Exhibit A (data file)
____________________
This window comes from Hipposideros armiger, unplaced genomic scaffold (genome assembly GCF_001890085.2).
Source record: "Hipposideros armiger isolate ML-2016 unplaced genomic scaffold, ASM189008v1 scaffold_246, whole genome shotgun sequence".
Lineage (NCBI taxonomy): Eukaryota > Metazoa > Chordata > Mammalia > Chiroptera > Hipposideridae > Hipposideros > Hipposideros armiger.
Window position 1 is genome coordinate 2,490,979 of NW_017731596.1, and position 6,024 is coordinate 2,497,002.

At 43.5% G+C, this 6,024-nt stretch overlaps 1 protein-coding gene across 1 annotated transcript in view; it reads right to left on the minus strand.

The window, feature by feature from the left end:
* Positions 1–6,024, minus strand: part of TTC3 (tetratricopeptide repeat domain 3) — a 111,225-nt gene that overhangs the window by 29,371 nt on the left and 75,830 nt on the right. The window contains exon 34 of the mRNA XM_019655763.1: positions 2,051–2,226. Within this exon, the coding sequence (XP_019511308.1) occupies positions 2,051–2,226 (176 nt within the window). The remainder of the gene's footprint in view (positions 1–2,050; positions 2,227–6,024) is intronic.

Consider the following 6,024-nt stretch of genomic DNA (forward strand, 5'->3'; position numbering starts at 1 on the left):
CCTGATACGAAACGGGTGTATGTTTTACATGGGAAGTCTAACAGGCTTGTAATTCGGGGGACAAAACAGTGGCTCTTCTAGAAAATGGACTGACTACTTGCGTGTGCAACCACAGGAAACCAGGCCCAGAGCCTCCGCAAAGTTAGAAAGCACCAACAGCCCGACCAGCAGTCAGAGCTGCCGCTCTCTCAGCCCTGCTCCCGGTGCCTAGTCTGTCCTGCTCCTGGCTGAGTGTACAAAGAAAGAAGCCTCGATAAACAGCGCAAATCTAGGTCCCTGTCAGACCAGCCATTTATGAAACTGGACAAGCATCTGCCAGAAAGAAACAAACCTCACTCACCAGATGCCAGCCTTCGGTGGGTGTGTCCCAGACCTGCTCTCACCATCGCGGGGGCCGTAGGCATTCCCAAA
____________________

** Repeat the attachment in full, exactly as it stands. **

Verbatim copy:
This window comes from Hipposideros armiger, unplaced genomic scaffold (genome assembly GCF_001890085.2).
Source record: "Hipposideros armiger isolate ML-2016 unplaced genomic scaffold, ASM189008v1 scaffold_246, whole genome shotgun sequence".
Lineage (NCBI taxonomy): Eukaryota > Metazoa > Chordata > Mammalia > Chiroptera > Hipposideridae > Hipposideros > Hipposideros armiger.
Window position 1 is genome coordinate 2,490,979 of NW_017731596.1, and position 6,024 is coordinate 2,497,002.

At 43.5% G+C, this 6,024-nt stretch overlaps 1 protein-coding gene across 1 annotated transcript in view; it reads right to left on the minus strand.

The window, feature by feature from the left end:
* Positions 1–6,024, minus strand: part of TTC3 (tetratricopeptide repeat domain 3) — a 111,225-nt gene that overhangs the window by 29,371 nt on the left and 75,830 nt on the right. The window contains exon 34 of the mRNA XM_019655763.1: positions 2,051–2,226. Within this exon, the coding sequence (XP_019511308.1) occupies positions 2,051–2,226 (176 nt within the window). The remainder of the gene's footprint in view (positions 1–2,050; positions 2,227–6,024) is intronic.

Consider the following 6,024-nt stretch of genomic DNA (forward strand, 5'->3'; position numbering starts at 1 on the left):
CCTGATACGAAACGGGTGTATGTTTTACATGGGAAGTCTAACAGGCTTGTAATTCGGGGGACAAAACAGTGGCTCTTCTAGAAAATGGACTGACTACTTGCGTGTGCAACCACAGGAAACCAGGCCCAGAGCCTCCGCAAAGTTAGAAAGCACCAACAGCCCGACCAGCAGTCAGAGCTGCCGCTCTCTCAGCCCTGCTCCCGGTGCCTAGTCTGTCCTGCTCCTGGCTGAGTGTACAAAGAAAGAAGCCTCGATAAACAGCGCAAATCTAGGTCCCTGTCAGACCAGCCATTTATGAAACTGGACAAGCATCTGCCAGAAAGAAACAAACCTCACTCACCAGATGCCAGCCTTCGGTGGGTGTGTCCCAGACCTGCTCTCACCATCGCGGGGGCCGTAGGCATTCCCAAA